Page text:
Surely you have a friend like her. You know-that one friend who knows where almost ALL of the bodies are buried? I hope you do, anyway. I know my life would not be the same without her.
We met in the tenth grade in biology class. It must have been meant to be, otherwise I would not have met her, because she attended school only when it suited her. It was always a mystery to me how she graduated with as many classes as she missed. She never even took her Biology final exam and she still managed to pass! I can still hear Mrs. Crouch "Stewart-so glad you could grace us with your presence." Then she'd grin, the Purv would grin, I'd grin, and we'd all pick up our scalpels and start whacking away on whichever animal we might be dissecting on that particular day.
She was always one of my biggest cheerleaders. She would listen to me sing my little heart out practicing for auditions for the choir or the traveling glee club, procuring sheet music out of thin air when I needed it. She consoled me when I did not win a place on said glee club team. She listened when I cried over boys who had broken my heart, and laughed to beat hell with me when I'd think I'd made a funny. She had a car, so she'd pick me up and drive me fifteen miles out of town to buy me the best snow cone on the coast, or we'd go riding around and pick out a car at random and just follow it (yes, there may have been some sort of BUZZ going at the time, but it was FUN) everywhere it went to see how paranoid we could make the driver, then as they'd pull into a driveway, we would sail past, congratulating each other on how cool we were. It still amazes me that we were never arrested.
We went to different colleges, but kept contact through letters-the old fashioned kind, where you sat down with a pencil or pen and wrote stuff down on paper without editing it fifteen times (although an erasure here and there was acceptable) before you hit send i.e. stuck it in an envelope and put a stamp on it and high tailed it to the post office to stick it in a mailbox. We didn't see each other much, but we still talked about getting an apartment together when we were done with school.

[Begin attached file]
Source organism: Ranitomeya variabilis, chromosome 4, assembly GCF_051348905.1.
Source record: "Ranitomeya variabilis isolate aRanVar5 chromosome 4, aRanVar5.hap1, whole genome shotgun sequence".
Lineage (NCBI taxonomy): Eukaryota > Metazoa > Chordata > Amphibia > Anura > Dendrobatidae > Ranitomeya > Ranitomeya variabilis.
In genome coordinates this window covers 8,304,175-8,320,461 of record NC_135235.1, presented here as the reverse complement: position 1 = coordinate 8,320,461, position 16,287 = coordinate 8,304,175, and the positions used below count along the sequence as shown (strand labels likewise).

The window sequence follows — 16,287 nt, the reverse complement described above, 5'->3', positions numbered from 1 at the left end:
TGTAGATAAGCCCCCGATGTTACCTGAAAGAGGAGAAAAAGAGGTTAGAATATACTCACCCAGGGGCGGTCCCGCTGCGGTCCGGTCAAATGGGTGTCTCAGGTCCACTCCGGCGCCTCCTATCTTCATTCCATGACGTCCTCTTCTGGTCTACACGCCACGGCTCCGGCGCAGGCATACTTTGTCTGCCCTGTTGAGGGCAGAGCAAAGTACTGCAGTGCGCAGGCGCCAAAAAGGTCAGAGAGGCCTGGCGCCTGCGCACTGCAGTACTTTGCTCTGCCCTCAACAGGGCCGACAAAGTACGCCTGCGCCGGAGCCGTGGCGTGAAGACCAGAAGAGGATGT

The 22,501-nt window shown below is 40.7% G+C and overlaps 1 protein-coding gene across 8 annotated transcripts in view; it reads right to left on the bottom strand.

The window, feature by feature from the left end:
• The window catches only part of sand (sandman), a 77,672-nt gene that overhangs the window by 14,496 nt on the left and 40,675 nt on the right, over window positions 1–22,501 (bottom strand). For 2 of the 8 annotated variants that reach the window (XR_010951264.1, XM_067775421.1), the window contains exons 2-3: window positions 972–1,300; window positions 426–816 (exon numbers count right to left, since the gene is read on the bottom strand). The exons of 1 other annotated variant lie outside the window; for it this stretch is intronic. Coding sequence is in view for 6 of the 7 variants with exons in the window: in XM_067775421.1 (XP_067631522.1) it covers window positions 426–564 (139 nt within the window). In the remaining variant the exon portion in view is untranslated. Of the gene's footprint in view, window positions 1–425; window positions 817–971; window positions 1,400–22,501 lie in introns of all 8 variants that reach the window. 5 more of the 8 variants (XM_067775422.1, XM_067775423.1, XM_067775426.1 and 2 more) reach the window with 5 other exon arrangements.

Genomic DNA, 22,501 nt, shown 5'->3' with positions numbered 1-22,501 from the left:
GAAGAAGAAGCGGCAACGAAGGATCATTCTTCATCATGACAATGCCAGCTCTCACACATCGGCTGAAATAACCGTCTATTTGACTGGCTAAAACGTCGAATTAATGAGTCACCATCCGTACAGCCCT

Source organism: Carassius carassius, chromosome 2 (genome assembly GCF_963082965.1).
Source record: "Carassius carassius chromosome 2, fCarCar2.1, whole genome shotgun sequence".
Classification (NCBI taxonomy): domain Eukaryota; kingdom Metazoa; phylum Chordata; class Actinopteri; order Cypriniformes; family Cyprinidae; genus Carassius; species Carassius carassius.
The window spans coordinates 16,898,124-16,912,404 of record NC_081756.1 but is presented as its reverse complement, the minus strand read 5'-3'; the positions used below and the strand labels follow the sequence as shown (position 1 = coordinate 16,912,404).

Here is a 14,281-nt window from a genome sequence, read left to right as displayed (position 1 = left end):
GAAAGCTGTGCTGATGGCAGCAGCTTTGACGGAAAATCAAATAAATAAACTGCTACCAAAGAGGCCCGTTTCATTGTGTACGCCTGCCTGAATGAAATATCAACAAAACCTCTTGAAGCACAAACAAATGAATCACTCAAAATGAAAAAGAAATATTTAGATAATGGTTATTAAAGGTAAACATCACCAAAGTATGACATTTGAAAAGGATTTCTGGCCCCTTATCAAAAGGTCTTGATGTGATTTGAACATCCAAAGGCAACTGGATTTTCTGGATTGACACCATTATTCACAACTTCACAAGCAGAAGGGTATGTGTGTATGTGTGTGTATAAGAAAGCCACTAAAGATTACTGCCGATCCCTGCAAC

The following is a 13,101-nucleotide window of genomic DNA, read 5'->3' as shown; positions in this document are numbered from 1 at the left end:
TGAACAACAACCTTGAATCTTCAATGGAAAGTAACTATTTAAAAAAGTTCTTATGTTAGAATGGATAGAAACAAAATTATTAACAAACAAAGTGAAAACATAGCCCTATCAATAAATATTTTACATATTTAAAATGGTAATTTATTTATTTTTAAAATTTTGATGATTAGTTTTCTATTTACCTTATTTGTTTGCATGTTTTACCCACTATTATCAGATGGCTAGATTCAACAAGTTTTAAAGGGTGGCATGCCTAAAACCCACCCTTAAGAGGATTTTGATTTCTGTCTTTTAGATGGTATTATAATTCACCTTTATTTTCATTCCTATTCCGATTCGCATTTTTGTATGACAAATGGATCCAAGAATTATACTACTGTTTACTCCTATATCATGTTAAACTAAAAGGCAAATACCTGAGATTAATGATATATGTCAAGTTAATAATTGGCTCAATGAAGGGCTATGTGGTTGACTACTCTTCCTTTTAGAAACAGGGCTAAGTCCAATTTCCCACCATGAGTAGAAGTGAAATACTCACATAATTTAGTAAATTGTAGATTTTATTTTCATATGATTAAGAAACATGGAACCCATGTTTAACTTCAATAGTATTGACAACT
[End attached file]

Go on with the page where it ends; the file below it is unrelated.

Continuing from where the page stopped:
My life took a different direction, however. I was too young at 16 to go off to school with no supervision, and I wasted a lot of opportunities and advantages I had, and was back home and working before my sophomore year was over. When she came home from school, she found a tiny little house and made it her own, the first in a series of little Dar houses, which were to be my refuge for the next several years, through a few boyfriends and my first marriage. She was always there for me and never judged me, even when I kept going back to my abusive husband knowing that he was not going to-that he couldn't-change. I was so needy back then, it amazes me that she stuck by me. She was at the hospital when my oldest son was born, and was so proud you'd have thought she'd just had him herself.
There came a point, though, where she did some soul searching and realized that though I wasn't trying to, unwittingly I was holding her back, and she decided that she needed to leave the area. She moved to Florida, found another little Dar house, and set up housekeeping there. Again, we kept in touch through letters, but pretty much ten years passed before we saw each other again, at my second wedding.